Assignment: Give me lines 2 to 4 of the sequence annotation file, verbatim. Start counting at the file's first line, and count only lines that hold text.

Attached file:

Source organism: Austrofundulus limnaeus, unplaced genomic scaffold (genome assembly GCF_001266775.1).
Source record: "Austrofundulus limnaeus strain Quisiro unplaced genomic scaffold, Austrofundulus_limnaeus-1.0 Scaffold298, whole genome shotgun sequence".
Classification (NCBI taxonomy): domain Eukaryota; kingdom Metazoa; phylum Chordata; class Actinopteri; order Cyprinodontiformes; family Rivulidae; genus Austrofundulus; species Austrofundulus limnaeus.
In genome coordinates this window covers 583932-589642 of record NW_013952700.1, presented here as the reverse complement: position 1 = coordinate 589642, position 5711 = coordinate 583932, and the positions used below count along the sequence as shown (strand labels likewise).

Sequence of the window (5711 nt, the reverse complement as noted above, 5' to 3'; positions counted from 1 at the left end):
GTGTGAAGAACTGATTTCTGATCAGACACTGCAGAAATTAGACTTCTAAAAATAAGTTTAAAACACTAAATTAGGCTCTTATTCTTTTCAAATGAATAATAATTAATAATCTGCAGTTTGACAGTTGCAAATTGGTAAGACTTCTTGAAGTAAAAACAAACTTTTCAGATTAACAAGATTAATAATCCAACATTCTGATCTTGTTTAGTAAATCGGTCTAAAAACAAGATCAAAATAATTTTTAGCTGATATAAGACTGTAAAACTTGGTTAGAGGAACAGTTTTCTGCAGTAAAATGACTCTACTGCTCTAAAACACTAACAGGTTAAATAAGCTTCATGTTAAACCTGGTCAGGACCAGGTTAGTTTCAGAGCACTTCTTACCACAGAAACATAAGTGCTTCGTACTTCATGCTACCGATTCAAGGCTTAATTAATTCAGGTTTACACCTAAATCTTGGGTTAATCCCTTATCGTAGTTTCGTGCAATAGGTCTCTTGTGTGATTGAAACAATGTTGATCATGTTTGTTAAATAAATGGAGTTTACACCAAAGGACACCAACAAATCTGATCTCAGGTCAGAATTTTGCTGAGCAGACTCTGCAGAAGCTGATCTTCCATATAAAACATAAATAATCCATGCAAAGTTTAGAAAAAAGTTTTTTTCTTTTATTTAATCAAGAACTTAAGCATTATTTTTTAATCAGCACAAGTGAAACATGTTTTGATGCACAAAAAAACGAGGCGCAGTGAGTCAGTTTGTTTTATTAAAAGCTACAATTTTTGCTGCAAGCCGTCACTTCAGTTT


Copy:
Source record: "Austrofundulus limnaeus strain Quisiro unplaced genomic scaffold, Austrofundulus_limnaeus-1.0 Scaffold298, whole genome shotgun sequence".
Classification (NCBI taxonomy): domain Eukaryota; kingdom Metazoa; phylum Chordata; class Actinopteri; order Cyprinodontiformes; family Rivulidae; genus Austrofundulus; species Austrofundulus limnaeus.
In genome coordinates this window covers 583932-589642 of record NW_013952700.1, presented here as the reverse complement: position 1 = coordinate 589642, position 5711 = coordinate 583932, and the positions used below count along the sequence as shown (strand labels likewise).